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|Developer(s)||The Assembly Line|
|Twitch||Stunt Island Channel|
|YouTube Gaming||Stunt Island Channel|
Stunt Island is a computer game designed by Adrian Stephens and Ronald J. Fortier and was published by Disney Interactive in 1992. The game, marketed as "The Stunt Flying and Filming Simulation", provides an island which contains a number of different sets, such as a city, an oil rig, a canyon, and an aircraft carrier. The player can position cameras and props around these sets, and create event triggers for things like camera pans and object movement. The game also has an editing mode where the player can splice together taped footage and insert sound effects. The game has a bias towards airplane stunts (the basic game engine is a flight simulator).
The game engine for Stunt Island was able to render several hundred (thousands?) of trees, buildings, etc, on a modest 486-33 with only a few megabytes of RAM, and threw in Gouraud-shaded polygons for the airplanes on top of it. It was a remarkable technical achievement in part due to a company known as The Assembly Line.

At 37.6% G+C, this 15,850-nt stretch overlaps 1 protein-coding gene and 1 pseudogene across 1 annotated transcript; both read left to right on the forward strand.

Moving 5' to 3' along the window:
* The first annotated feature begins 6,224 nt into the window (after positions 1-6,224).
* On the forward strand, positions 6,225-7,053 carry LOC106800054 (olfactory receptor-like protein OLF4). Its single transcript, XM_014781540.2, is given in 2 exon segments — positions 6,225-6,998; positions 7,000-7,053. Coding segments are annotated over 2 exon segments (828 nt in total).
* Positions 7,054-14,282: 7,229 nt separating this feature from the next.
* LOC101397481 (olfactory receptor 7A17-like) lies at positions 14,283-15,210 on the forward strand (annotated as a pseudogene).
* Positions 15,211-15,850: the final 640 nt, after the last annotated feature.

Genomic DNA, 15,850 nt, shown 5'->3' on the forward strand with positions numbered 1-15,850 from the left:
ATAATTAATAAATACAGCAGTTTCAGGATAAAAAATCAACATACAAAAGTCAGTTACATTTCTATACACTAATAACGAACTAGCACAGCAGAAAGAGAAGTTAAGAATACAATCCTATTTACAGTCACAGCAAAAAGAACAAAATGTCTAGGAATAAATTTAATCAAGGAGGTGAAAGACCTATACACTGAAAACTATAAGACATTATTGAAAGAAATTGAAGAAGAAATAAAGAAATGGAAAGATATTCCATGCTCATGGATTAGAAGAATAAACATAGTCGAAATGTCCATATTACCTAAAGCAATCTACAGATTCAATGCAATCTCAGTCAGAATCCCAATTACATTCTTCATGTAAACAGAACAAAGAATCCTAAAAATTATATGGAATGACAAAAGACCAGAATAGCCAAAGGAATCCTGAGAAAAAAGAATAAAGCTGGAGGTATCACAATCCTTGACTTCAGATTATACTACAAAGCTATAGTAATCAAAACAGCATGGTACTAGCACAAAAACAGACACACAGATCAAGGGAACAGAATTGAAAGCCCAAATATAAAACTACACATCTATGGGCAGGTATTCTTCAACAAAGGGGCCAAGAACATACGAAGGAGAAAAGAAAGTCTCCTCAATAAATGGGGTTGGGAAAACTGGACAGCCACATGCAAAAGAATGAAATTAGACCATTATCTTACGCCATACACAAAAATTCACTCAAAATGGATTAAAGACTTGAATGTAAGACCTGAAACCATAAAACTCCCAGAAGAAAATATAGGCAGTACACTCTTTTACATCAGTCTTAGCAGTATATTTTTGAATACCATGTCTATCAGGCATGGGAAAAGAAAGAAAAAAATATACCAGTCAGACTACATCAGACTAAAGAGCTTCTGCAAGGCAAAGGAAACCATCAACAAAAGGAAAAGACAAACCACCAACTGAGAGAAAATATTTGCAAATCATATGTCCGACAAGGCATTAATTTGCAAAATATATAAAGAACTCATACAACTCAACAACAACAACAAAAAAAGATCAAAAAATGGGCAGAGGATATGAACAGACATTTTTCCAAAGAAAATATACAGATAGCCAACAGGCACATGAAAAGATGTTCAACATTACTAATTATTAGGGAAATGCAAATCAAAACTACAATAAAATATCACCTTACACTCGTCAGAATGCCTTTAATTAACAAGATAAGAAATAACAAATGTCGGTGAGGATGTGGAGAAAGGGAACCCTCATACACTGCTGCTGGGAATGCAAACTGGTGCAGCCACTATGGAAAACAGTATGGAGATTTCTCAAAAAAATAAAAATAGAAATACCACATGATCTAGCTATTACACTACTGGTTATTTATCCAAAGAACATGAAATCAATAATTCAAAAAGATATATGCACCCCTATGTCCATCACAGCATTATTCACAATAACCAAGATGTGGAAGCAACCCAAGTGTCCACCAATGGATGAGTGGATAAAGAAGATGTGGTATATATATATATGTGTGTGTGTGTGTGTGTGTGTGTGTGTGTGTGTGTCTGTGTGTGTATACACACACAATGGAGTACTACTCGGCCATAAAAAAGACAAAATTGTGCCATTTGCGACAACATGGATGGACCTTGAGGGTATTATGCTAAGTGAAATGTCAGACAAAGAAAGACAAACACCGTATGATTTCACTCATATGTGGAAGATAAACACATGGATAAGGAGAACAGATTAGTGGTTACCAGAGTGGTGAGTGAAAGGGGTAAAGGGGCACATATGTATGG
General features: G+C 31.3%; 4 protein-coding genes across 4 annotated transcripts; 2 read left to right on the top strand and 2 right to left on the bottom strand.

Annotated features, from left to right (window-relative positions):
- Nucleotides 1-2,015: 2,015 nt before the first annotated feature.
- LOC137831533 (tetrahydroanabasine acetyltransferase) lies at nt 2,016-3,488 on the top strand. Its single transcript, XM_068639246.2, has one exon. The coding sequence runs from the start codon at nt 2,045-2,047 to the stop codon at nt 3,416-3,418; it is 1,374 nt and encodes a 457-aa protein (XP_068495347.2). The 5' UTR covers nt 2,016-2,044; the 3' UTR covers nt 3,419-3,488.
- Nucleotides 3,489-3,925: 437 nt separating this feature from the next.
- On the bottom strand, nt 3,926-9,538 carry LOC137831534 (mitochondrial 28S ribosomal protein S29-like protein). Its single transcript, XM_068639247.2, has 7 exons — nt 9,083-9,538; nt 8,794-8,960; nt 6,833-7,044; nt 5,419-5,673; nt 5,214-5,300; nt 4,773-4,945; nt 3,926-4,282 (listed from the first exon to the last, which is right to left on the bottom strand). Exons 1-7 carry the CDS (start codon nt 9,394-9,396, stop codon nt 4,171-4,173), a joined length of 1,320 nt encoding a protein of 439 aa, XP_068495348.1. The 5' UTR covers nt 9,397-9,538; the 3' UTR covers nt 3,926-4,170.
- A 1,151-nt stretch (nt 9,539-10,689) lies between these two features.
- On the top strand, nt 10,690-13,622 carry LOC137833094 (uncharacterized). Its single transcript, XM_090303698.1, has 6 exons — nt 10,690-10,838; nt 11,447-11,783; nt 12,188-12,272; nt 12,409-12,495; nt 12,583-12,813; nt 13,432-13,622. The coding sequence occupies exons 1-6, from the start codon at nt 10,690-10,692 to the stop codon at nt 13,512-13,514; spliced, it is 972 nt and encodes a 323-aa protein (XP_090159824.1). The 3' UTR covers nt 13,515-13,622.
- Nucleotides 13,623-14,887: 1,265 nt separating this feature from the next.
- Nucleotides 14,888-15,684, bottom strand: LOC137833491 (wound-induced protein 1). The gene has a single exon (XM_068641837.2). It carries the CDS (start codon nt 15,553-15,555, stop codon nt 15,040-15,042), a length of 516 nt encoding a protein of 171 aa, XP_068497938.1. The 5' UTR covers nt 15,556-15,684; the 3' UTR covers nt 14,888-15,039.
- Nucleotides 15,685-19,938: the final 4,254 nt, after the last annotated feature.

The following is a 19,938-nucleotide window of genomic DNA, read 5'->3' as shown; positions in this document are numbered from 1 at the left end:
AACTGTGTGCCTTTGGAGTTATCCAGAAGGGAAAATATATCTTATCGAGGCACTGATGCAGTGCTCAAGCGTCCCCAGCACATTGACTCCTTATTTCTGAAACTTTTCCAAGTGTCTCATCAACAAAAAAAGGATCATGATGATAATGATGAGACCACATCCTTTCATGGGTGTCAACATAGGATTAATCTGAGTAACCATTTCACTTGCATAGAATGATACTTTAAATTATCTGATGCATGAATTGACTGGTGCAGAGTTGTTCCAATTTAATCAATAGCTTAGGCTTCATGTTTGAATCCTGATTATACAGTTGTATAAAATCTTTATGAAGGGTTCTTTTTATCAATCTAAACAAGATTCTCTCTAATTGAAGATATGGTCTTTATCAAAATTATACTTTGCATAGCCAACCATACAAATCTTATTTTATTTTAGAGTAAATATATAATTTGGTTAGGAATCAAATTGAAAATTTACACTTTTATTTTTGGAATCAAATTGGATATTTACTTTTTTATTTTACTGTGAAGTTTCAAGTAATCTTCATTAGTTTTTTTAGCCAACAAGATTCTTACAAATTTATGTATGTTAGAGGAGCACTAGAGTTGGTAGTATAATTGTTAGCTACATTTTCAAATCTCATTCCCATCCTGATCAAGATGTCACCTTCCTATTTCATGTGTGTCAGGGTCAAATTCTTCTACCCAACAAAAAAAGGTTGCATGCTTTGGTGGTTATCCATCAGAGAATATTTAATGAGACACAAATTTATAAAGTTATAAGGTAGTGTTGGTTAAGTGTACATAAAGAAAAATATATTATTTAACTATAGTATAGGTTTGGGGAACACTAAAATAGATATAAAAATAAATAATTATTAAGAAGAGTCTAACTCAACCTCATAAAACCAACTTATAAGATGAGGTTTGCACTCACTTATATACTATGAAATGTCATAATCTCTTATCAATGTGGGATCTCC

When a player does not wish to create a stunt from scratch, he or she may go to the Stunt Coordinator on Stunt Island. The Stunt Coordinator possesses a built-in list of 32 stunt scenes. If the player is participating in the optional Stunt Pilot of the Year competition, these stunts must be completed to improve ranking.
In set design, a player may place props, cameras, and collideable triggers. Conditional and timed events may also be created to perform particular actions.
While actually filming a stunt, the player's controls are that of a flight simulator. Additionally, there is an Airfield in the game where the player can select a plane and fly around Stunt Island to scout different locations.
The graphics of the game are rendered in 256 colors at 320x200 resolution.
In the editing room the player is able to take previously recorded footage and splice them together into a single movie. Sound effects and music may also be added.
Movies may be watched in this room. Such movies may come with the game, be created by the player, or be downloaded from the Internet. The game also comes with a tool called MAKEONE which may be used to generate a self-contained version of a movie, which may be played on a machine without the game by using the PLAYONE tool.
Soon after the release of Stunt Island in 1992, there was a large amount of activity related to the game in the Flight Simulation Forum on CompuServe. Users of the software posted films they created onto CompuServe, where they could be downloaded and watched by other users.
Since 1999, Stunt Island activity has centered around the SIFA Yahoo! Group